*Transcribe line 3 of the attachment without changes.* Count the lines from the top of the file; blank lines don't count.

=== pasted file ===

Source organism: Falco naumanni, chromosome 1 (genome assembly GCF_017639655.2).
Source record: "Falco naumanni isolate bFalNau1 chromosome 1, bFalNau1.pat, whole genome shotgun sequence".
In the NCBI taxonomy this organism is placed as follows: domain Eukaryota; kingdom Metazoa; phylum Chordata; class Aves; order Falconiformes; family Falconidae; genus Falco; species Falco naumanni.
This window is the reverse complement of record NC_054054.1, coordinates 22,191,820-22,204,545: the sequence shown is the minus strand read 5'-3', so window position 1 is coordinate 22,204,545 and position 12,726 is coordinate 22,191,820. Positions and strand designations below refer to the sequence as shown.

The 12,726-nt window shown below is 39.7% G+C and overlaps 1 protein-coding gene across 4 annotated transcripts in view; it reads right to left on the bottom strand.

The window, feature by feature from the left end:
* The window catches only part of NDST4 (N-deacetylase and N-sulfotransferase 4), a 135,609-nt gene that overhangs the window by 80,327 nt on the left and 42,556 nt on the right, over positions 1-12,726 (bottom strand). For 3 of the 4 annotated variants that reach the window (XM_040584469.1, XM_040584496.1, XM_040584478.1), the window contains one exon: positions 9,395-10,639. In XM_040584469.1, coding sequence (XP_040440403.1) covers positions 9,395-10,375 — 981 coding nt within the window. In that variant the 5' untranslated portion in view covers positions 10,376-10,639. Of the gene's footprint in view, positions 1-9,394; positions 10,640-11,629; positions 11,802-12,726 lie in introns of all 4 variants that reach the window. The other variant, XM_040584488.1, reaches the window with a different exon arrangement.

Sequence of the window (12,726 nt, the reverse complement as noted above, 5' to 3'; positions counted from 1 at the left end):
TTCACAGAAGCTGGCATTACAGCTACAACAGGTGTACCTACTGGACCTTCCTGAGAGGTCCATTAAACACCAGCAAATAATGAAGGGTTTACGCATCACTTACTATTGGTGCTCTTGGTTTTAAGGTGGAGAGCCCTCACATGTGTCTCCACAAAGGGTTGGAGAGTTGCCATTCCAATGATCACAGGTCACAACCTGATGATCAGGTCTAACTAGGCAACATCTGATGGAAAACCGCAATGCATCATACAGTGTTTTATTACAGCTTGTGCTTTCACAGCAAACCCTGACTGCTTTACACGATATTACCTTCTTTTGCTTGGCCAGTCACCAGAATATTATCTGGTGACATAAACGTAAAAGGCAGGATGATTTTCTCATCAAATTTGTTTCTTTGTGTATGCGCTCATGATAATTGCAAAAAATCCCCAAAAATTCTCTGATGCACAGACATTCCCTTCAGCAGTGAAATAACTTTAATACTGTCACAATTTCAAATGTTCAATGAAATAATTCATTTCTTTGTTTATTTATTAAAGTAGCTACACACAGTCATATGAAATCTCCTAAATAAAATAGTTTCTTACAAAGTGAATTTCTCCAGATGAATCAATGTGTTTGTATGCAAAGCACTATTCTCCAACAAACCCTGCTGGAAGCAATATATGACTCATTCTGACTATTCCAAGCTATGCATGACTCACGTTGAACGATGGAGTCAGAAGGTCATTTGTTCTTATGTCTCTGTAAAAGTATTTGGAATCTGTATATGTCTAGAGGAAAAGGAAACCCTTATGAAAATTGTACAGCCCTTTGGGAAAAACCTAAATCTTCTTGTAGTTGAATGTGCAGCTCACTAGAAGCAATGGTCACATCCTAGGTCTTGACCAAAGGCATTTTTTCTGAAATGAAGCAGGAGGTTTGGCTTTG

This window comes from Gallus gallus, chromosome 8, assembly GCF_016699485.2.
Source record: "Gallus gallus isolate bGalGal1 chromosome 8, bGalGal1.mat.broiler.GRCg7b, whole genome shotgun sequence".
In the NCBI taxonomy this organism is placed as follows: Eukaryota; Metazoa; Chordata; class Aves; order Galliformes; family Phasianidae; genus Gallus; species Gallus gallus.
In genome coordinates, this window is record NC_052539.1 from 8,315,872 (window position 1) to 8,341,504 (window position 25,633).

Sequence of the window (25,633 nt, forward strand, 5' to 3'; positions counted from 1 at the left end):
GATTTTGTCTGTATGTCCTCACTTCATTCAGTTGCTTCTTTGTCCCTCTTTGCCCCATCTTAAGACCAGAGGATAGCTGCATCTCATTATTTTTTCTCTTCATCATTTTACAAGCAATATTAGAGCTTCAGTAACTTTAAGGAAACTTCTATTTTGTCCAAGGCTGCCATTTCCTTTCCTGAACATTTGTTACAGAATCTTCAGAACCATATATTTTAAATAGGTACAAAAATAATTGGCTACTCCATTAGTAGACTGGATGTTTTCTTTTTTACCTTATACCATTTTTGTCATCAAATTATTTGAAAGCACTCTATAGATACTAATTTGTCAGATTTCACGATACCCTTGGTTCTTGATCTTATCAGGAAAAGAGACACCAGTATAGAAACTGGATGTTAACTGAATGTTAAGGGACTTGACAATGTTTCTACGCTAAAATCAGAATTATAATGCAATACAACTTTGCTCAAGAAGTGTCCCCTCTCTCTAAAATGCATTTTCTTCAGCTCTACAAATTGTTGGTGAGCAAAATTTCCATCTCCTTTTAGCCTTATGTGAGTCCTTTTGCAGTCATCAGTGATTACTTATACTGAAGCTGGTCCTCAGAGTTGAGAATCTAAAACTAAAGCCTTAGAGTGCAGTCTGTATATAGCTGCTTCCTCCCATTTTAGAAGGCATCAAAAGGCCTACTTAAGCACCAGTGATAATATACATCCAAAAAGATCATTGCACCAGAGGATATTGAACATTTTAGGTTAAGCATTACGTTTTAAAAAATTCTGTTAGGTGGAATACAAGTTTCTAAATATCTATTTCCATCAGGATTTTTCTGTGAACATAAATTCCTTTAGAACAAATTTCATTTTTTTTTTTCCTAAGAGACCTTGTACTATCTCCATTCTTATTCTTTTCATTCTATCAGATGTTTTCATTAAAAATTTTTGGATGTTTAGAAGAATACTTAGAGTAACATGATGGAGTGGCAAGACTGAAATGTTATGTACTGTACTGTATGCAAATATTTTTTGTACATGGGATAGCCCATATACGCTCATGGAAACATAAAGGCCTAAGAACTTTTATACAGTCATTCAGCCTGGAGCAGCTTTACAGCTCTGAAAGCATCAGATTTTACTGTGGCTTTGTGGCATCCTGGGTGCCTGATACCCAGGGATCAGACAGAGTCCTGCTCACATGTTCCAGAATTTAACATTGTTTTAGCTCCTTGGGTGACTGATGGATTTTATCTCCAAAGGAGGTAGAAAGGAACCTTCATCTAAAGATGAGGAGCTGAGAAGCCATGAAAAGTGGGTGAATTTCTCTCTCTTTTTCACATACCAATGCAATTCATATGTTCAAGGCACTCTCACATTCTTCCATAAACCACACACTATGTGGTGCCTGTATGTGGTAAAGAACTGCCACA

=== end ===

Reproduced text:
In the NCBI taxonomy this organism is placed as follows: domain Eukaryota; kingdom Metazoa; phylum Chordata; class Aves; order Falconiformes; family Falconidae; genus Falco; species Falco naumanni.